Earlier this month, Boris Johnson announced National Insurance would increase by 1.25 percentage points in a bid to fund social care and the NHS fo
Earlier this month, Boris Johnson announced National Insurance would increase by 1.25 percentage points in a bid to fund social care and the NHS following the pandemic. During a conversation about the government’s increase of national insurance on BBC Question Time, the Ex-GB News chair commented on Labour’s hypocrisy and the unfairness of the National Insurance rise.
When asked whether he thought National Insurance was not a fair tax, Andrew Neil raised the argument that National Insurance had previously been raised under Gordon Brown’s Labour administration.
He said: “Not really. National Insurance starts way down the pay scale, it clicks in much lower than income tax does, so you are taxing those on already low income, around the minimum wage to raise the money, to spend back on them for the health service, so it is an unfair tax.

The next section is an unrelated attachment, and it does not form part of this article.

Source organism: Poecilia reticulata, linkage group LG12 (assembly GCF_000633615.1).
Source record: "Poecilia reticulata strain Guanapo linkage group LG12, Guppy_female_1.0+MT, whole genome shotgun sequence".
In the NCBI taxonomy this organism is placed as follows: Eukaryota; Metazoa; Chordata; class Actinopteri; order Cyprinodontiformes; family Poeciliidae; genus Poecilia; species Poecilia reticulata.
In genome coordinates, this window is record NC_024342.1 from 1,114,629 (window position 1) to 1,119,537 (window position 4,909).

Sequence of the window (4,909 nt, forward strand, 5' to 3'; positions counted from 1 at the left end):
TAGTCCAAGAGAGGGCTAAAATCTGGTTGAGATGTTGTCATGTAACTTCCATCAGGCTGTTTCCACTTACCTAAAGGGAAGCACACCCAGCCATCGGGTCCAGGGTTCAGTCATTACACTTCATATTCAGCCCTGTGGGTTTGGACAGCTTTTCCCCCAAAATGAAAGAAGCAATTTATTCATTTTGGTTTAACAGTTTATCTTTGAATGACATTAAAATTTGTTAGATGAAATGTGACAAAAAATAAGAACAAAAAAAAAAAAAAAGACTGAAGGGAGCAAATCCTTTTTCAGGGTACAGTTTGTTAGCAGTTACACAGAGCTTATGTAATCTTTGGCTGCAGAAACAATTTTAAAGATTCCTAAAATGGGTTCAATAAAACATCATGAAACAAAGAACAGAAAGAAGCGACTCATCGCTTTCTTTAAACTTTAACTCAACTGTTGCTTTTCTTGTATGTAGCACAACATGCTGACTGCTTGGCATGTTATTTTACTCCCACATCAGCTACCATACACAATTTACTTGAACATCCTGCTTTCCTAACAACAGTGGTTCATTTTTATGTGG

However, Andrew Neil highlighted Labour’s hypocrisy, he said: “Labour say it is an unfair tax, I don’t remember them saying that when Gordon Brown increased national insurance to pay for the NHS, because he did the exact same thing.”
“So it was unfair now, it must have been unfair then.”
“But the voices were quiet then.”
Gordon Brown raised National Insurance in 2002 which raised about £16 billion a year.
He added: “The honest thing to have done, if the country thinks it needs to spend more on health and social care, the honest thing would have been to have increased income tax, because it is a broadly based tax, and it comes in higher up the pay scale then national insurance.”
The former chair of GB News also spoke about the idea of a wealth tax, he said: “You could get a wealth tax and get a fair amount each year, I promise you by the second-year half of that would have gone, and you won’t get it because your tax payers would have left the country.”
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Andrew Neil was previously the editor of The Sunday Times from 1983 to 1994 and worked for the BBC for 25 years until 2020, hosting Sunday Politics and This Week on BBC One.